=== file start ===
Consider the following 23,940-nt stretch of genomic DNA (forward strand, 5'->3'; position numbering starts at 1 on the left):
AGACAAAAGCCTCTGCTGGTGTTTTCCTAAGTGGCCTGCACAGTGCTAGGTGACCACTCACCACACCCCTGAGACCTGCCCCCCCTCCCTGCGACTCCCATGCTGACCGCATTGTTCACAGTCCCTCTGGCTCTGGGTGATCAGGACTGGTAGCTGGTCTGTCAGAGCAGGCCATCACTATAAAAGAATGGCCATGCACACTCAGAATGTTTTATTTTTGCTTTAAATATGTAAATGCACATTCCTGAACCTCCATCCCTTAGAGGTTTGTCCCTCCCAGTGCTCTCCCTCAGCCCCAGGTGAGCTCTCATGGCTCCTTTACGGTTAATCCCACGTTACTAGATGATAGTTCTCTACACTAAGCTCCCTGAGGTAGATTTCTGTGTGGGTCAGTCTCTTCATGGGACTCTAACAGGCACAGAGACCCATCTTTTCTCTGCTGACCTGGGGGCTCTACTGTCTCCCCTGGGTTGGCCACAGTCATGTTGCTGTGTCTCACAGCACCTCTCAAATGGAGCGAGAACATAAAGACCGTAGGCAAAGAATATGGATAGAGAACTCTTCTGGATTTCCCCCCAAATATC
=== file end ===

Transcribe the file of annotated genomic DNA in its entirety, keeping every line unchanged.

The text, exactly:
Consider the following 23,940-nt stretch of genomic DNA (forward strand, 5'->3'; position numbering starts at 1 on the left):
AGACAAAAGCCTCTGCTGGTGTTTTCCTAAGTGGCCTGCACAGTGCTAGGTGACCACTCACCACACCCCTGAGACCTGCCCCCCCTCCCTGCGACTCCCATGCTGACCGCATTGTTCACAGTCCCTCTGGCTCTGGGTGATCAGGACTGGTAGCTGGTCTGTCAGAGCAGGCCATCACTATAAAAGAATGGCCATGCACACTCAGAATGTTTTATTTTTGCTTTAAATATGTAAATGCACATTCCTGAACCTCCATCCCTTAGAGGTTTGTCCCTCCCAGTGCTCTCCCTCAGCCCCAGGTGAGCTCTCATGGCTCCTTTACGGTTAATCCCACGTTACTAGATGATAGTTCTCTACACTAAGCTCCCTGAGGTAGATTTCTGTGTGGGTCAGTCTCTTCATGGGACTCTAACAGGCACAGAGACCCATCTTTTCTCTGCTGACCTGGGGGCTCTACTGTCTCCCCTGGGTTGGCCACAGTCATGTTGCTGTGTCTCACAGCACCTCTCAAATGGAGCGAGAACATAAAGACCGTAGGCAAAGAATATGGATAGAGAACTCTTCTGGATTTCCCCCCAAATATC